Love needs the eyes to pass its messages. Most of us remember getting chills when we looked into the eyes of someone we loved for the first time and held their gaze. We often say we felt something pass between our eyes and our loved one’s eyes.
The eyes hold power and can transfer that power to another person quite easily. They can do what the voice cannot. Their message is deeper and much more subtle.
You can tell so much about a person from the way their eyes “act”. If you watch the show “lie to me”, you may be fascinated by the stories eyes can reveal. Eyes that shy away from yours, eyes that stare you down with determination, shifty eyes, blinking eyes, eyes that don’t blink, piercing eyes, shallow eyes…
And yes, there is a huge difference between the look and power in the eyes of the children I met in Cambodia or in Congo and the eyes of our western children. The stories this girl’s eyes told me went soul deep and were desperate to be told. Eyes that saw too much and want to tell it because it is just too much to bear.
This is a little girl that has to sell to survive, has to learn a few words of English to be able to communicate with the strange “rich” tourists, hoping to charm them into buying so she and her parents can have rice for the week. Her play time is cut short. Her innocence is hijacked. Of course her eyes are not the same. How could they be?
After coming back home from my trip to Congo, I keep going back in my mind to the thought of what the camera really captures. It is strange how many cultures believe truly that a photograph can capture part of their soul, and so they hesitate to let you photograph them for fear of losing part of themselves in that process. I wonder about the truth of that, because the more I look at those faces in the photos, the more I feel a strong connection to something inside of those children. It reaches deep and stirs so many feelings in me that cause me to relive the moment that I met them and the moment that photo was taken.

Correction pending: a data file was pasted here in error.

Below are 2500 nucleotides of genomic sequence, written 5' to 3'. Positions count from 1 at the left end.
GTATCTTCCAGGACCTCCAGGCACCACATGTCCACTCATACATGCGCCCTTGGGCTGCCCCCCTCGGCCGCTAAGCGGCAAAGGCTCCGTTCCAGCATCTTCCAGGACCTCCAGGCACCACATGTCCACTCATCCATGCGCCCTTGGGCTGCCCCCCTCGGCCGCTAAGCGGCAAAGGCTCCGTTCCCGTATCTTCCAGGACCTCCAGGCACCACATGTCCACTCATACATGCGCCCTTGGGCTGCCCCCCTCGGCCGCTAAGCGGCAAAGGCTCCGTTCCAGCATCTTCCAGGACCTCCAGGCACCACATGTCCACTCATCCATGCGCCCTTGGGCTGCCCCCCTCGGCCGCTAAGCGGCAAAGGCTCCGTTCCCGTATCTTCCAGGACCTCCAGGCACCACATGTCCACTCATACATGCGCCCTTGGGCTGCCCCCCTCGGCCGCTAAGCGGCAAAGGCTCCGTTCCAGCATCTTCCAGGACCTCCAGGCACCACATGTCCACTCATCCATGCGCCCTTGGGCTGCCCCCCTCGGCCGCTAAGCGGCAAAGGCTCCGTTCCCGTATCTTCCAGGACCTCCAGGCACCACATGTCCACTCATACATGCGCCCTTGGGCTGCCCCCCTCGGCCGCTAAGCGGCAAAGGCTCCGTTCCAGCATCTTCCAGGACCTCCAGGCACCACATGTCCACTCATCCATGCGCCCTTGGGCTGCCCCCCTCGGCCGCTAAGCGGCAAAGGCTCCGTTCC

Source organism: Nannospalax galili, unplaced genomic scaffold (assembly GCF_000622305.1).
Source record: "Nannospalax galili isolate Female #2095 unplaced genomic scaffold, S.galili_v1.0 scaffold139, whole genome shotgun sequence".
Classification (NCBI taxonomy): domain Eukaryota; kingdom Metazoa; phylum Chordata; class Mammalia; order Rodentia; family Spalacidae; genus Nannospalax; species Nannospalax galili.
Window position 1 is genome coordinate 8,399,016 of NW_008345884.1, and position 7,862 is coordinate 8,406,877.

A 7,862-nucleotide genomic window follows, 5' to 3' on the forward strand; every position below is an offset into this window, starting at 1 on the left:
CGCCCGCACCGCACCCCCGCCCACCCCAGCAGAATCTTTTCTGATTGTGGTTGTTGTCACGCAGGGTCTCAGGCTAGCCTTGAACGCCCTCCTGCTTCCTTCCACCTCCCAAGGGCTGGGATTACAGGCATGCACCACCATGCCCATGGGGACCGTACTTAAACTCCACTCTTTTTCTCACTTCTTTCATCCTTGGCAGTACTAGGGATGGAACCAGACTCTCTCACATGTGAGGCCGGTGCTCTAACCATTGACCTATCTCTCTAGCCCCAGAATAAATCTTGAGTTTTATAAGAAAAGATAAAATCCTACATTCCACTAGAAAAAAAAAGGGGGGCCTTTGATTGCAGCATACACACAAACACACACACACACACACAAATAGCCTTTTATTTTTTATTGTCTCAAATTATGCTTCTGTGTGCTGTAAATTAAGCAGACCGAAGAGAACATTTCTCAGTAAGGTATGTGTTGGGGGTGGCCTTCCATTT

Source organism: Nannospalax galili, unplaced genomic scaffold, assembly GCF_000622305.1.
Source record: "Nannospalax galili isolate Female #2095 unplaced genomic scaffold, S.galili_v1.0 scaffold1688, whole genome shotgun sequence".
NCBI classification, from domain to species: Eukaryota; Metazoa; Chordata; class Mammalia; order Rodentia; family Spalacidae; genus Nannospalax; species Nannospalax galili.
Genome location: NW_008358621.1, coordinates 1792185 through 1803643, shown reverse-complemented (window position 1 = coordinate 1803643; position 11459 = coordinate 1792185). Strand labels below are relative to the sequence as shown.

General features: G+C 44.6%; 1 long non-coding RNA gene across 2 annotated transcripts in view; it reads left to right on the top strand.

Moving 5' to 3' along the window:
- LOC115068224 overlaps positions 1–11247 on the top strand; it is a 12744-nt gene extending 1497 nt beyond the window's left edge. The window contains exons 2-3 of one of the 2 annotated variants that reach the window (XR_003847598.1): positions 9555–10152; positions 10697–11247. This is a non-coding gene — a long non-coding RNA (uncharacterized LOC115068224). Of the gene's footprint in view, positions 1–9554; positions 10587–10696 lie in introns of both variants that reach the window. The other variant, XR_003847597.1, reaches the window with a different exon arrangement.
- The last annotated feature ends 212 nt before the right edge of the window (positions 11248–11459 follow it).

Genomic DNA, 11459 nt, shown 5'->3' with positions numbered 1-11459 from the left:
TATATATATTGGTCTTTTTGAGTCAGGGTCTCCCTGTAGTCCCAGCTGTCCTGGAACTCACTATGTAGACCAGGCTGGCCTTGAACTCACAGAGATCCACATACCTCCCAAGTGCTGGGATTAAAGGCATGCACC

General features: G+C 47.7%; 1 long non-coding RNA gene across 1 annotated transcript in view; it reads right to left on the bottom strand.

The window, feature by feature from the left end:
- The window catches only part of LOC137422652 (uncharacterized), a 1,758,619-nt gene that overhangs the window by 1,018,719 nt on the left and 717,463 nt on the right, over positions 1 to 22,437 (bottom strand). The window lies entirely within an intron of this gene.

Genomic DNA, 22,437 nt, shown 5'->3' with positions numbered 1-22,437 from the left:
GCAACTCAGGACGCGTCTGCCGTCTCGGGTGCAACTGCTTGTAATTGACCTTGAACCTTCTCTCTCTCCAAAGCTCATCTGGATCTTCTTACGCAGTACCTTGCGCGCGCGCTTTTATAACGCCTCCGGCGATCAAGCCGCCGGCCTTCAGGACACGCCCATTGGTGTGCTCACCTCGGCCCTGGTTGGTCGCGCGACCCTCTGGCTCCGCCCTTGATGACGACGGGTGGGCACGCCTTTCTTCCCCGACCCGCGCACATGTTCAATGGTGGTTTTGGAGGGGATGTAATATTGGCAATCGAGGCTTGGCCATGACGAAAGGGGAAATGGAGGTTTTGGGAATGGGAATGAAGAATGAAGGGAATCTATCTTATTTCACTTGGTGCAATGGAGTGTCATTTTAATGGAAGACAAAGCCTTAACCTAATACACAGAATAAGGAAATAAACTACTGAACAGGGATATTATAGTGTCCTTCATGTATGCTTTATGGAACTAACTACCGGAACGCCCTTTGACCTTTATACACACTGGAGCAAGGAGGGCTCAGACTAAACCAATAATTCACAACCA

I love photography for that reason, to be able to reconnect to a special moment, where I can see, feel, smell and experience the elements that moved me to take the photo in the first place. Yes, for sure the soul of that moment is captured in a photo. At least it is a trigger for my soul to relive the experience and be with it again, because that is how life changing and important it was to me.
When I took this photo I was walking in the long corridor of the temple of heaven in Beijing, a place always on my priority list while here because of the state it forces me into. Every time I ever visited the temple of Heaven, I was met with a contagious state of well being, a relaxed place in myself where time was not worried about taking a break and stopping. People sang there, played cards, acted out Beijing Operas, played with their children, slept or simply just sat there alone enjoying the serenity.
This old man had the “haunting look” I often search for in a stranger’s face. The look that makes you stop, lock eyes, and find peace.